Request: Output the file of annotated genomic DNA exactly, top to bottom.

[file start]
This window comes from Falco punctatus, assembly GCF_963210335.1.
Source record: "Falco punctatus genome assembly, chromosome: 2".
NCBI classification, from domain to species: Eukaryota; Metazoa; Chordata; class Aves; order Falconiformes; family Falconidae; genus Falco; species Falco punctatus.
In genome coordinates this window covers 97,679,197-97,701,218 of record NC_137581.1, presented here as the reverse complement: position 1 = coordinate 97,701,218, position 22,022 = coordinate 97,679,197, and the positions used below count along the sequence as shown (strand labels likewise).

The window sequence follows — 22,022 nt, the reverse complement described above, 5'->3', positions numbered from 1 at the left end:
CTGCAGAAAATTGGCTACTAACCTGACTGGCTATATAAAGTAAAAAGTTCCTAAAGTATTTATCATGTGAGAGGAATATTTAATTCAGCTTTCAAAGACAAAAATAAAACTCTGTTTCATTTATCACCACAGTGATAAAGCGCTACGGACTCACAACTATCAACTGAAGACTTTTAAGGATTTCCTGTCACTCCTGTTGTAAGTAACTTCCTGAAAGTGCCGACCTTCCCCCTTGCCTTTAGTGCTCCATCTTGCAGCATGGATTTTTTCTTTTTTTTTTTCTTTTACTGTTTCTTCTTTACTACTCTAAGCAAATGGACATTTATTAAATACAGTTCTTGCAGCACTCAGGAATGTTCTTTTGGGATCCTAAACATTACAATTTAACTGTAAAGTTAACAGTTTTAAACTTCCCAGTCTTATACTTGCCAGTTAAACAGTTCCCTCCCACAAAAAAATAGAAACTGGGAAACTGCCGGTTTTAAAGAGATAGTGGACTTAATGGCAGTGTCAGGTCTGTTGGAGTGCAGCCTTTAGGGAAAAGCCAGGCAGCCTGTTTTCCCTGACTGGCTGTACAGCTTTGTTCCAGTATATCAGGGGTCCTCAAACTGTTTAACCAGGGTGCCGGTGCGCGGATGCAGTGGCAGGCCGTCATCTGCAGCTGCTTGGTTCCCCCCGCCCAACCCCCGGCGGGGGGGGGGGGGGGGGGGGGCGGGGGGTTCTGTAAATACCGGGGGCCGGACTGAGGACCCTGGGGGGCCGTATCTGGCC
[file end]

This window comes from Falco punctatus, assembly GCF_963210335.1.
Source record: "Falco punctatus genome assembly, chromosome: 2".
NCBI classification, from domain to species: Eukaryota; Metazoa; Chordata; class Aves; order Falconiformes; family Falconidae; genus Falco; species Falco punctatus.
In genome coordinates this window covers 97,679,197-97,701,218 of record NC_137581.1, presented here as the reverse complement: position 1 = coordinate 97,701,218, position 22,022 = coordinate 97,679,197, and the positions used below count along the sequence as shown (strand labels likewise).

The window sequence follows — 22,022 nt, the reverse complement described above, 5'->3', positions numbered from 1 at the left end:
CTGCAGAAAATTGGCTACTAACCTGACTGGCTATATAAAGTAAAAAGTTCCTAAAGTATTTATCATGTGAGAGGAATATTTAATTCAGCTTTCAAAGACAAAAATAAAACTCTGTTTCATTTATCACCACAGTGATAAAGCGCTACGGACTCACAACTATCAACTGAAGACTTTTAAGGATTTCCTGTCACTCCTGTTGTAAGTAACTTCCTGAAAGTGCCGACCTTCCCCCTTGCCTTTAGTGCTCCATCTTGCAGCATGGATTTTTTCTTTTTTTTTTTCTTTTACTGTTTCTTCTTTACTACTCTAAGCAAATGGACATTTATTAAATACAGTTCTTGCAGCACTCAGGAATGTTCTTTTGGGATCCTAAACATTACAATTTAACTGTAAAGTTAACAGTTTTAAACTTCCCAGTCTTATACTTGCCAGTTAAACAGTTCCCTCCCACAAAAAAATAGAAACTGGGAAACTGCCGGTTTTAAAGAGATAGTGGACTTAATGGCAGTGTCAGGTCTGTTGGAGTGCAGCCTTTAGGGAAAAGCCAGGCAGCCTGTTTTCCCTGACTGGCTGTACAGCTTTGTTCCAGTATATCAGGGGTCCTCAAACTGTTTAACCAGGGTGCCGGTGCGCGGATGCAGTGGCAGGCCGTCATCTGCAGCTGCTTGGTTCCCCCCGCCCAACCCCCGGCGGGGGGGGGGGGGGGGGGGGGCGGGGGGTTCTGTAAATACCGGGGGCCGGACTGAGGACCCTGGGGGGCCGTATCTGGCC